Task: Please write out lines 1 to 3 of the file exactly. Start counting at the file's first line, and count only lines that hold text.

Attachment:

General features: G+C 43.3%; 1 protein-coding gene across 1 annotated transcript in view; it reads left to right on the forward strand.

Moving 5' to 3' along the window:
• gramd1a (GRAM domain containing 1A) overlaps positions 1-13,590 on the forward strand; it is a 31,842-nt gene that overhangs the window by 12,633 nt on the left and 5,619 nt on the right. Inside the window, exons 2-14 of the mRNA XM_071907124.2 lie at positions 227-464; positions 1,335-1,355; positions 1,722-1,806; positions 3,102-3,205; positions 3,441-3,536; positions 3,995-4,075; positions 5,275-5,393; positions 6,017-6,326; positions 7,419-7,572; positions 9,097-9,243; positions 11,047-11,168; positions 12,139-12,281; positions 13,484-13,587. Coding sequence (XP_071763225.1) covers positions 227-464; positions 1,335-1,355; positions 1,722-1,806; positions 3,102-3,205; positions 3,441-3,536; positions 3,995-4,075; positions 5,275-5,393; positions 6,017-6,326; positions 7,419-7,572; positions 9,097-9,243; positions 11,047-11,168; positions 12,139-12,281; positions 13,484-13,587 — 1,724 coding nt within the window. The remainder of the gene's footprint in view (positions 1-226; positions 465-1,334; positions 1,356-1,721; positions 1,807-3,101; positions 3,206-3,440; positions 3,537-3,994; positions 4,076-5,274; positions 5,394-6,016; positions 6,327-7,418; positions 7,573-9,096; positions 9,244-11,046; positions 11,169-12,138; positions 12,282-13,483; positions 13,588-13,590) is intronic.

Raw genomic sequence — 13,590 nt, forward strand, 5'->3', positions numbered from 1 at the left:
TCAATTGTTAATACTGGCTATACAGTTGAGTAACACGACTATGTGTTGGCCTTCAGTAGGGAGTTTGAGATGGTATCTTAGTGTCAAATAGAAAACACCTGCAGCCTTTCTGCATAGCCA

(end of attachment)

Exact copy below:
General features: G+C 43.3%; 1 protein-coding gene across 1 annotated transcript in view; it reads left to right on the forward strand.

Moving 5' to 3' along the window:
• gramd1a (GRAM domain containing 1A) overlaps positions 1-13,590 on the forward strand; it is a 31,842-nt gene that overhangs the window by 12,633 nt on the left and 5,619 nt on the right. Inside the window, exons 2-14 of the mRNA XM_071907124.2 lie at positions 227-464; positions 1,335-1,355; positions 1,722-1,806; positions 3,102-3,205; positions 3,441-3,536; positions 3,995-4,075; positions 5,275-5,393; positions 6,017-6,326; positions 7,419-7,572; positions 9,097-9,243; positions 11,047-11,168; positions 12,139-12,281; positions 13,484-13,587. Coding sequence (XP_071763225.1) covers positions 227-464; positions 1,335-1,355; positions 1,722-1,806; positions 3,102-3,205; positions 3,441-3,536; positions 3,995-4,075; positions 5,275-5,393; positions 6,017-6,326; positions 7,419-7,572; positions 9,097-9,243; positions 11,047-11,168; positions 12,139-12,281; positions 13,484-13,587 — 1,724 coding nt within the window. The remainder of the gene's footprint in view (positions 1-226; positions 465-1,334; positions 1,356-1,721; positions 1,807-3,101; positions 3,206-3,440; positions 3,537-3,994; positions 4,076-5,274; positions 5,394-6,016; positions 6,327-7,418; positions 7,573-9,096; positions 9,244-11,046; positions 11,169-12,138; positions 12,282-13,483; positions 13,588-13,590) is intronic.